- Header tags i.e. h1, h2 etc
- Body copy
- Image alt tags
- Meta description
Whilst there are no hard and fast rules as to the best way to include keywords in your content, a typical structure would look something like this:
- URL. Primary keywords
- Title tag. Primary + secondary keywords
- Meta description. Primary + secondary + related keywords
- H1 header. Primary + secondary keywords
- Subheadings (h2, h3 etc). Secondary keywords
- Body copy. Primary + secondary + related keywords
- Image alt text. Primary + secondary + related keywords
Body Content refers to the main text on the page, e.g. the content between headings, namely paragraphs, lists, etc. This text must be well-written, engaging, informative and grammatical. Remember, you should write for the user, not the search engine.
- Use your primary and secondary keywords in the first 100 words. This is important as Google puts more weight on terms appearing early on your page.
- Use your primary keyword several times within the text so long as it reads naturally. Do not overdo it, as Google will penalise ‘keyword stuffing’. However, mentioning your target keyword a few times will confirm to Google the topic your page is about.
- Include all your keywords naturally throughout the text
Website page titles (a.k.a title tags) are one of the most important SEO elements.
Page titles tell visitors and search engines what they can find on the pages. They appear on the browser tab and as the search engine results link.
Title tags are often the main information used to decide which result to click on. Consequently, they need to be compelling. Include the primary keyword for the page in the title as naturally as possible and the secondary keywords if you have space.
Page title best practices:
- Use 60 characters or less. This ensures the title will not truncated in the search results.
- Do not keyword stuff. Keyword stuffing Looks spammy, and it can negatively affect your ranking.
- Make it relevant to the page.
- Do not use all caps.
- Include your brand in the title, i.e.
<title>Janod Magnetic Board – Hello Baby Nursery Shop</title>
Headers refer to the HTML element <h1>, <h2>, <h3>, etc., which form the title and subtitles on the page.
These tags help organise your content for readers and help search engines distinguish what part of your content is most important and relevant.
Incorporate your primary and secondary keywords in h1 and secondary and related keywords in subheadings.
The Meta description is an HTML element that contains a summary of the page contents. They appear under the title in search results. Although they are no longer a ranking factor for search engines, they influence whether or not your search results get clicked. Therefore, writing a compelling meta description for each page is important.
For example, for the page: https://vendlab.com/amazon-consulting/
The meta description is:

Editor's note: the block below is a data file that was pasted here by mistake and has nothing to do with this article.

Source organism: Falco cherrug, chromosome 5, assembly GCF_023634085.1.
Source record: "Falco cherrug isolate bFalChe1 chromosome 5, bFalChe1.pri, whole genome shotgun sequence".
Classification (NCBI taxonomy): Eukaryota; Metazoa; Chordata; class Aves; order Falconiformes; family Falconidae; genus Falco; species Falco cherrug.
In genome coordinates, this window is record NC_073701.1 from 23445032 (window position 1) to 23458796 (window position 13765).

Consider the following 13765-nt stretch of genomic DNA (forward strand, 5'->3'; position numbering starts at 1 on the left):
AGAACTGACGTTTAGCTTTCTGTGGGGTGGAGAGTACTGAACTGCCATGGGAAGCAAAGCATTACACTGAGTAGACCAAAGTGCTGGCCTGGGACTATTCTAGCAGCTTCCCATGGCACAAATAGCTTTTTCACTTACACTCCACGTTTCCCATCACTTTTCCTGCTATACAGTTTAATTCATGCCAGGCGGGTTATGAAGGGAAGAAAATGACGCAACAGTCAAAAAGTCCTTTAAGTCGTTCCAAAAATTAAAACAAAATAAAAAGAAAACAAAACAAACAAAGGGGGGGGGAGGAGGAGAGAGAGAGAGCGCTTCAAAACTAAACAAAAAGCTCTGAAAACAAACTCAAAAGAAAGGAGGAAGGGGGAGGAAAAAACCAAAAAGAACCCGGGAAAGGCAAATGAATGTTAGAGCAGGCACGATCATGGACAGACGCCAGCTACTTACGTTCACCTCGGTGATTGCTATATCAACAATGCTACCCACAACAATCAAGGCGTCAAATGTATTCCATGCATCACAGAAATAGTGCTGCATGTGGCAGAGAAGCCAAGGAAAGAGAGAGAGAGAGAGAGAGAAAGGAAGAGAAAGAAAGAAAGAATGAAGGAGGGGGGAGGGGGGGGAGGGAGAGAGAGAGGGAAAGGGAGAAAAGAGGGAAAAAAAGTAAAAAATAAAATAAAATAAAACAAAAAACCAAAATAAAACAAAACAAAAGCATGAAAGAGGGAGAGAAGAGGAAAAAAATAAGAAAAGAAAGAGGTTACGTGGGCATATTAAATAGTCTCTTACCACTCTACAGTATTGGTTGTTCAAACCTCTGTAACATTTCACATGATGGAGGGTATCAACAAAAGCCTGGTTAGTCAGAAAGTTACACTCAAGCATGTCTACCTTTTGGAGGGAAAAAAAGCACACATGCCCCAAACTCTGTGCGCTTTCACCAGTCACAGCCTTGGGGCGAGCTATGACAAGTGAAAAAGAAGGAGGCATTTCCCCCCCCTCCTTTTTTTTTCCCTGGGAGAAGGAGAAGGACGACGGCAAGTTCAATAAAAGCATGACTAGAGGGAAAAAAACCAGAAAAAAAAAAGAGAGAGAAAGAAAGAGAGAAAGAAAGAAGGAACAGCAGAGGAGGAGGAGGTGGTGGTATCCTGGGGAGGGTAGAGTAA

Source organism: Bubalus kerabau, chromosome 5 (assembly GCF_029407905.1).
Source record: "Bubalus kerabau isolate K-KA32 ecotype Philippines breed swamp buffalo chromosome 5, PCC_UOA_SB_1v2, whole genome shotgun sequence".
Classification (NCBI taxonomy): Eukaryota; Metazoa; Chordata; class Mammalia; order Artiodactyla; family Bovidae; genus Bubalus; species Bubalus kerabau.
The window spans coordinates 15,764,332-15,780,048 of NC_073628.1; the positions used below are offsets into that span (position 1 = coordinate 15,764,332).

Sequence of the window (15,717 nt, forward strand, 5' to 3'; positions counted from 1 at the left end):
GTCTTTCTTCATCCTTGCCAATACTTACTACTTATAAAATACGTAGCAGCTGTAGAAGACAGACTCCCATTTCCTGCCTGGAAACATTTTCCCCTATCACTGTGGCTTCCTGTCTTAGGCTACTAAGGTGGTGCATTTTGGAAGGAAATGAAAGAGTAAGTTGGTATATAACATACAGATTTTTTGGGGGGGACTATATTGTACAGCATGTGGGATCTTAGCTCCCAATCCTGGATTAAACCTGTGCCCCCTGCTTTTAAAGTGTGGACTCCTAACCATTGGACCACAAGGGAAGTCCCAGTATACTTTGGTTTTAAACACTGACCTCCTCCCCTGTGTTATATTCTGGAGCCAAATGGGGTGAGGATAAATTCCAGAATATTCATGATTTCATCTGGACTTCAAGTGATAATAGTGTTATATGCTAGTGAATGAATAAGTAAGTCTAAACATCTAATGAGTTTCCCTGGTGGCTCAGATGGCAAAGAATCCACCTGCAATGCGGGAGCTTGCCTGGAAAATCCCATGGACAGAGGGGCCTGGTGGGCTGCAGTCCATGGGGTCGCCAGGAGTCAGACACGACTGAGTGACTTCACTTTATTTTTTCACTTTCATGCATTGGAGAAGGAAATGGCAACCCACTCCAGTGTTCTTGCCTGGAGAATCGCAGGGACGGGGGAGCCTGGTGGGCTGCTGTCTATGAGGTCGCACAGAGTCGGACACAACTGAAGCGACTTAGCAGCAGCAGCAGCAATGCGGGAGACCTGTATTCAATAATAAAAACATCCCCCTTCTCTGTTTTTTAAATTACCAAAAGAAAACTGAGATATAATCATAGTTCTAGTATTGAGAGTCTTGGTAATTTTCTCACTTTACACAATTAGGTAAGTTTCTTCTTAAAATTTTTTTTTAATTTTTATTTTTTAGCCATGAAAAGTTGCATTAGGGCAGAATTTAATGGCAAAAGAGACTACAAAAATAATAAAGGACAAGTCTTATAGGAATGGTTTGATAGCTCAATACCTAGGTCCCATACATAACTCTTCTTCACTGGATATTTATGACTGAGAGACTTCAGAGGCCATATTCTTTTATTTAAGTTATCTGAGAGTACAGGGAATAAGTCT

<meta name=”description” content=”Amazon consulting VendLab helps retailers and brands manage their presence on Amazon, creating product listings which are accurate, well written and properly represent your brand’s values. Our Amazon services cover the following areas: Cataloging & Enhanced Brand Content Let us create new, high quality listing for your products or optimise your current listings across multiple” />
This is how it appears in the search results:
As seen in this example, the meta description influences the snippet in the search results. Writing a compelling meta description can increase the click-through rate.
Meta description best practice:
- Keep it under 160 characters to prevent it from being truncated
- Include your entire keyword or keyword phrase.
- Use a complete, compelling sentence (or two).
- Avoid alphanumeric characters like —, &, or +.
Image alt-text contains a textual description of the image. They inform Google and partially sighted people using screen readers what the image is about. Enabling Google to index your images correctly is important as Google now delivers almost as many image-based results as text-based results.
The popularity of image search means consumers may discover your site through your images. You should ensure all your pictures have alt-text to enable them to do this.
Alt text best practice:
- Descriptive and specific.
- Contextually relevant to the broader page content.
- Shorter than 125 characters.
- Use your keywords as appropriate to the image content
Well-structured URLs will help all site users understand and navigate your site. They also contain keywords, which will help search engines understand the page’s content.
Bad URL: www.hellobabydirect.com/products/SKU1001
URL best practice:
- Avoid unnecessary words, e.g. and, the etc
- Use only one or two keywords, including the primary keyword
- Use HTTPS if possible, as Google now uses that as a positive ranking factor.